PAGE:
Growth potential has been severely hampered by the crisis. Europe urgently needs to unlock the untapped potential inherent in the completion of the single market in specific sectors of strategic interest. France and Germany remain committed to bilateral initiatives to rapidly harmonise regulation and oversight as well as corporate tax schemes. To unlock growth and to increase the productivity of the European economy, a renewed effort for more investment, both private and public, is necessary. France and Germany reiterate their commitment to structural reforms to attract international investment and to further enhance the competiveness of their economies.
In that respect, specific initiatives should be taken in order to foster growth and convergence between member states in strategic sectors such as energy, the digital sector, research and innovation or professional training. In the short term, common targets could be set, linked to regulatory objectives and investment means based on the amplification of the European Fund for Strategic Investment. Over the medium term, those strategic sectors should evolve towards a common regulatory framework and even a shared supervisory authority, and benefit from a structured European investment capability to foster convergence through cross-border investment. Bilateral initiatives by Germany and France should be undertaken within the framework.
The current architecture of the euro is not sufficiently resilient to external shocks or internal imbalances. Leaving the EMU incomplete jeopardises the survival of our common currency in the long term. Completing the EMU will involve the continuous intensification of political governance as well as fiscal burden sharing. In light of existing imbalances, a deepening of the EMU will not come as a big bang but as the result of a pragmatic and gradual evolution taking into account the necessary results in terms of growth and employment. These results are indispensable to reinforce confidence in the European Union among member states and citizens and create the appropriate political conditions for new steps of integration towards completing the EMU.
We should acknowledge that EMU member states share different traditions of economic policy making, which have to be balanced out for the euro to function properly. A future architecture of the euro will neither be solely rules based nor prone to mere political decision making nor will it be steered exclusively by mar- et forces. Every step in deepening the EMU will encompass all of these aspects.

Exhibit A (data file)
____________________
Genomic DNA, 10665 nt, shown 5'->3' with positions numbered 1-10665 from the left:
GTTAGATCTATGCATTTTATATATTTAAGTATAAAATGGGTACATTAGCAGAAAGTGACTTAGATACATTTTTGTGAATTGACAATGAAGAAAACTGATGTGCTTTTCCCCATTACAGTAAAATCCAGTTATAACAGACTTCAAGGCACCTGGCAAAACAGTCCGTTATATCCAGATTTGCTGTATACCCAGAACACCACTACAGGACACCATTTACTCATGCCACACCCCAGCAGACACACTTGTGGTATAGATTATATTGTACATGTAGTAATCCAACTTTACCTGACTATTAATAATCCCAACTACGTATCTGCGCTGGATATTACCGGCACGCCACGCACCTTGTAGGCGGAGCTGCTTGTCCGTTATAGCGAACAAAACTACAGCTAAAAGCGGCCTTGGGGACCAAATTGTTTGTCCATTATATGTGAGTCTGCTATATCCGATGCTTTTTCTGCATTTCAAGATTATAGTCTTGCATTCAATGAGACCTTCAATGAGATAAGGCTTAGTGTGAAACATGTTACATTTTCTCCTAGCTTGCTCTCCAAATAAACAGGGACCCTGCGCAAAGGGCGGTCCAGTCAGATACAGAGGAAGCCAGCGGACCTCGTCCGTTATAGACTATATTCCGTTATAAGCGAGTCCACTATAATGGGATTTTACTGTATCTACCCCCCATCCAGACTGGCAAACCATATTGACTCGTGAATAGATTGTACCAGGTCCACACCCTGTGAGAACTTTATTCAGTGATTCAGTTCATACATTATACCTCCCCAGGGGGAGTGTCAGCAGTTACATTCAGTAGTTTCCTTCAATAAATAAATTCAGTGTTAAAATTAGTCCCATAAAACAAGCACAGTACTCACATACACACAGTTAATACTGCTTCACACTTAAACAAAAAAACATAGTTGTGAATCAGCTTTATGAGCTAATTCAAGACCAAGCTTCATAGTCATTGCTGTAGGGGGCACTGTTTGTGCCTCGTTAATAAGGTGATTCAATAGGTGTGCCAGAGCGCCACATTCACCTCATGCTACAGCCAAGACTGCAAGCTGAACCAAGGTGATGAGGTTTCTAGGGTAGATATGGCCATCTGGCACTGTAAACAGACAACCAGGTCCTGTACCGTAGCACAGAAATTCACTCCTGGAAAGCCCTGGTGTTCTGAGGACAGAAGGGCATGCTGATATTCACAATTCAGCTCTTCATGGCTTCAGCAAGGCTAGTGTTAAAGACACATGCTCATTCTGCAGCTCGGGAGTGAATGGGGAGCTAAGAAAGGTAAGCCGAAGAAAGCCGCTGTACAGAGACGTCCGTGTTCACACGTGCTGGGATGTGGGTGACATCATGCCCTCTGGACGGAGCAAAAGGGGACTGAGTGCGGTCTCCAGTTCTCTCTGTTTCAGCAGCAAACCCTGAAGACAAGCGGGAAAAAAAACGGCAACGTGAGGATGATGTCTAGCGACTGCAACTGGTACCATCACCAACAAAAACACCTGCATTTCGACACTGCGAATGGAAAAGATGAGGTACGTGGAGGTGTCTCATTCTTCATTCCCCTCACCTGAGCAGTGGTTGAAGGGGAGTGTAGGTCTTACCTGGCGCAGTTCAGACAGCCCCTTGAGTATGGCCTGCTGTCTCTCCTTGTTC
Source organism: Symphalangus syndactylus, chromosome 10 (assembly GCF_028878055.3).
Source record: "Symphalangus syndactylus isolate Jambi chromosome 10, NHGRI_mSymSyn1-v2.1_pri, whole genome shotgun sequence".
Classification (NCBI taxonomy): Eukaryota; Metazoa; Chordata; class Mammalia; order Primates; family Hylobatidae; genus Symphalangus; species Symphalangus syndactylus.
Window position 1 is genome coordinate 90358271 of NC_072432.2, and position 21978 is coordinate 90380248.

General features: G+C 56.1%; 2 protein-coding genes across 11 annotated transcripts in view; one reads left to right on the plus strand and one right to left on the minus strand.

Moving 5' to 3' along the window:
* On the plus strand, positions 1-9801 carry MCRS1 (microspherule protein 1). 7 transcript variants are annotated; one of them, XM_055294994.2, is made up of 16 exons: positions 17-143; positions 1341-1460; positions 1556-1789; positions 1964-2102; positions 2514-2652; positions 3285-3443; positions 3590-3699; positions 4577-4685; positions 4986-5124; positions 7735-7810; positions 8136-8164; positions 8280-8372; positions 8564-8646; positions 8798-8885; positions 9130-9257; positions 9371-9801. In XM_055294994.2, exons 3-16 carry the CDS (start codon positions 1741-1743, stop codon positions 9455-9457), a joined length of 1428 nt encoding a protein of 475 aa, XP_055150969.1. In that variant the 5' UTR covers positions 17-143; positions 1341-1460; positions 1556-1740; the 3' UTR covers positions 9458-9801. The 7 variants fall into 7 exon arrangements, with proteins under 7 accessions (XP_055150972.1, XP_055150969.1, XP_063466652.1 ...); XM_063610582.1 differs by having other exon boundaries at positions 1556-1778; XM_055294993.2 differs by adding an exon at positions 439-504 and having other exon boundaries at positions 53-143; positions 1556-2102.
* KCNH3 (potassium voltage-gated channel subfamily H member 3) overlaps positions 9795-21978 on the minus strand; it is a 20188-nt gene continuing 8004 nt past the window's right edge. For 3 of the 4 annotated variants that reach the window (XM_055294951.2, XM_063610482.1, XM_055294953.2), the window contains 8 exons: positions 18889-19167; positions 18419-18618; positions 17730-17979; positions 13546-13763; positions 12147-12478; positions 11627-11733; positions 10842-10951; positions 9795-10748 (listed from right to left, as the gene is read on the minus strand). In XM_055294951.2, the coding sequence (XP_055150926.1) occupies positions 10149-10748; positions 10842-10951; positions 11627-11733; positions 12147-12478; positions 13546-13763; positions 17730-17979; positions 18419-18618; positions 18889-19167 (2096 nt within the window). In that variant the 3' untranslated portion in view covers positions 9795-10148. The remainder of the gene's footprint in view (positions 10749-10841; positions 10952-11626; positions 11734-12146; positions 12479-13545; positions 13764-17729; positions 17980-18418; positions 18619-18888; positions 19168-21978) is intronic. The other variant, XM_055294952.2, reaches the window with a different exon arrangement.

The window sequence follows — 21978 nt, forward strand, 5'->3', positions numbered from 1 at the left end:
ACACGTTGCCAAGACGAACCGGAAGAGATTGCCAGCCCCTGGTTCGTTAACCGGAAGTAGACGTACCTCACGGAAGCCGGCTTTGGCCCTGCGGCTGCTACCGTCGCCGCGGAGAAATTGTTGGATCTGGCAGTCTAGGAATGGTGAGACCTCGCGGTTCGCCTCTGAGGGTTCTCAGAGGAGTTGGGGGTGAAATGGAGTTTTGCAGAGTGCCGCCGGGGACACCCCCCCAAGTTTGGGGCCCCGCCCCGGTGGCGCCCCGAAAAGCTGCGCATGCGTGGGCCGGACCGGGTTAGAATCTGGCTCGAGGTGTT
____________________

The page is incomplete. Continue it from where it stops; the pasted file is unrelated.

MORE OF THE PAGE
Since economic policy-making in the EMU is increasingly a domain of shared decisions, citizens rightly expect to regain control via supranational institutions accountable to them. In the short term a full time president of the Euro group should be accountable to a Eurozone subcommittee in the European Parliament. In the longer term, the Euro group and its president should be accountable to a parliamentary body comprising members of the European Parliament with the participation of members of national parliaments. This chamber should have full authority on any matters regarding fiscal and macroeconomic oversight.
In this context we should develop the European Stability Mechanism (ESM) into a fully-fledged European Monetary Fund subject to parliamentary control.
A fiscal capacity – a common feature of any successful monetary union around the globe – remains a missing keystone in the EMU architecture. In the long run it should provide macroeconomic stabilisation at the Eurozone level while avoiding permanent unidirectional transfers. Whereas these capabilities should be built up over time and in line with progress on common decision making regarding fiscal and economic policy, it should start by 2018 at the latest to support investment in the member states most severely hit by the crisis. Germany and France should form a group prepared to lead on this matter.
Public support for the euro is undermined by a lack of progress on its social dimension and fair taxation among its member states. Hence, as a general principle, any step to further deepen the EMU should be accompanied by progress in the field of common taxation, in particular with regard to transnational corporations, as well as the development of a social union underpinned by common social minimum standards.